(Beyond Pesticides, December 1, 2009) A new study published in the November 2009 issue of Occupational and Environmental Medicine, adds rhinitis, the inflammation of the mucous lining of the nose, to the long list of ailments linked to pesticide exposure. “Rhinitis associated with pesticide exposure among commercial pesticide applicators in the Agricultural Health Study,” examined data from 2,245 Iowa commercial pesticide applicators and evaluated the association between rhinitis and 34 pesticides used in the past year. Seventy-four percent of commercial pesticide applicators in the study reported at least one episode of rhinitis in the past year (current rhinitis), compared with about 20-30% of the general population.
Pesticide exposure and rhinitis were assessed at enrollment using two self-administered questionnaires. The first, completed at enrollment, obtained detailed information on use of pesticides on the market at the time of enrolment as well as smoking history, current agricultural activity and demographics. The second questionnaire, sent one month later, more detailed information on the pesticides, as well as medical history, including rhinitis, conjunctivitis, sinusitis and asthma.
Respondents reported using 16 herbicides, 11 insecticides, five fungicides and two fumigants in the past year. Five of the pesticides were significantly positively associated with current rhinitis: the herbicides 2,4-D, glyphosate and petroleum oil (inert), the insecticide diazinon and the fungicide benomyl. Diazinon and petroleum oil herbicide showed the most consistent association. The association for 2,4-D and glyphosate was limited to individuals who used both in the past year, suggesting a possible synergistic effect.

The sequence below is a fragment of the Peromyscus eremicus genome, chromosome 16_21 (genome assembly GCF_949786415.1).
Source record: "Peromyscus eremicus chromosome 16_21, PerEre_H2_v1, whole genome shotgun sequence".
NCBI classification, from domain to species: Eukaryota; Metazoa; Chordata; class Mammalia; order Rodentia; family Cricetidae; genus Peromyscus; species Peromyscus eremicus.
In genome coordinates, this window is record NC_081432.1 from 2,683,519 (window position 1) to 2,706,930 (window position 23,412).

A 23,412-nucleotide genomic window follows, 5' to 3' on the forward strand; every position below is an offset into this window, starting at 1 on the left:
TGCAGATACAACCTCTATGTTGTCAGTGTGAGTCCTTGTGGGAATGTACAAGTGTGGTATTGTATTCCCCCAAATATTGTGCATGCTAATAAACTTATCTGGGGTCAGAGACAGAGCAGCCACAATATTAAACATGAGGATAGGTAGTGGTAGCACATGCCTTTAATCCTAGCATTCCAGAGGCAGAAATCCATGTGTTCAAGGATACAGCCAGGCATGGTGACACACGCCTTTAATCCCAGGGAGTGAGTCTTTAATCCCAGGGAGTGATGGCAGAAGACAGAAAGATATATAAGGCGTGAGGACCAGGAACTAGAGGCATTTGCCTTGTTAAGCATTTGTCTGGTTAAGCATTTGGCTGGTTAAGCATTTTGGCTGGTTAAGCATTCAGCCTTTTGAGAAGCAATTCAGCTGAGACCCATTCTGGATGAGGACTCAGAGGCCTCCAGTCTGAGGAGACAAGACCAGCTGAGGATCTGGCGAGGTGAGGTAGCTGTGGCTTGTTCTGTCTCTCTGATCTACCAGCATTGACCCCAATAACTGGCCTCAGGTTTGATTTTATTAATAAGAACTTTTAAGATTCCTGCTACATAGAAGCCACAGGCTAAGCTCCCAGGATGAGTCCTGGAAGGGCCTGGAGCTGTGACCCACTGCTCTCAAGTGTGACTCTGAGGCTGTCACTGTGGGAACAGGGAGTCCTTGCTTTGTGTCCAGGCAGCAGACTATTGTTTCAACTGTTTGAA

The authors hypothesize that exposure to pesticides may contribute to rhinitis by a number of mechanisms. First, organophosphates (OPs) inhibit the enzyme acetylcholinesterase, leading to an accumulation of acetylcholine, which stimulates nasal mucosa resulting in increased nasal secretion and congestion. Previous research has linked both petroleum and mineral oils to respiratory symptoms in metal workers and animal studies have shown respiratory impacts in the lungs, but not in the nose. Further research is needed to determine a mechanism or mechanisms, as well as to determine whether a synergistic effect occurs in the upper airway with use of glyphosate and 2,4-D.
Jane Hoppin, Sc.D. of the National Institute of Environmental Health Sciences in Research Triangle, NC, one of the researchers who contributed to this study, has conducted previous research that links AHS applicators with higher rates of wheeze. In this study, published in the June 2006 issue of the American Journal of Epidemiology, eight of 16 herbicides (strongest association with chlorimuron-ethyl) and the organophosphate insecticides terbufos, fonofos, chlorpyrifos and phorate, were significantly associated with wheeze.
The Agricultural Health Study is a prospective study of licensed pesticide applicators from North Carolina and Iowa recruited in 1993-1997 at the time of license renewal. The cohort includes 4,916 commercial applicators from Iowa and 52,395 private applicators, mostly farmers, from both states. More than 75% or 32,347 spouses of married private applicators also enrolled in the cohort. The study is a collaboration of the National Institute of Environmental Health Sciences (NIEHS), the National Cancer Institute (NCI), the Environmental Protection Agency (EPA) and the National Institute for Occupational Safety and Health (NIOSH).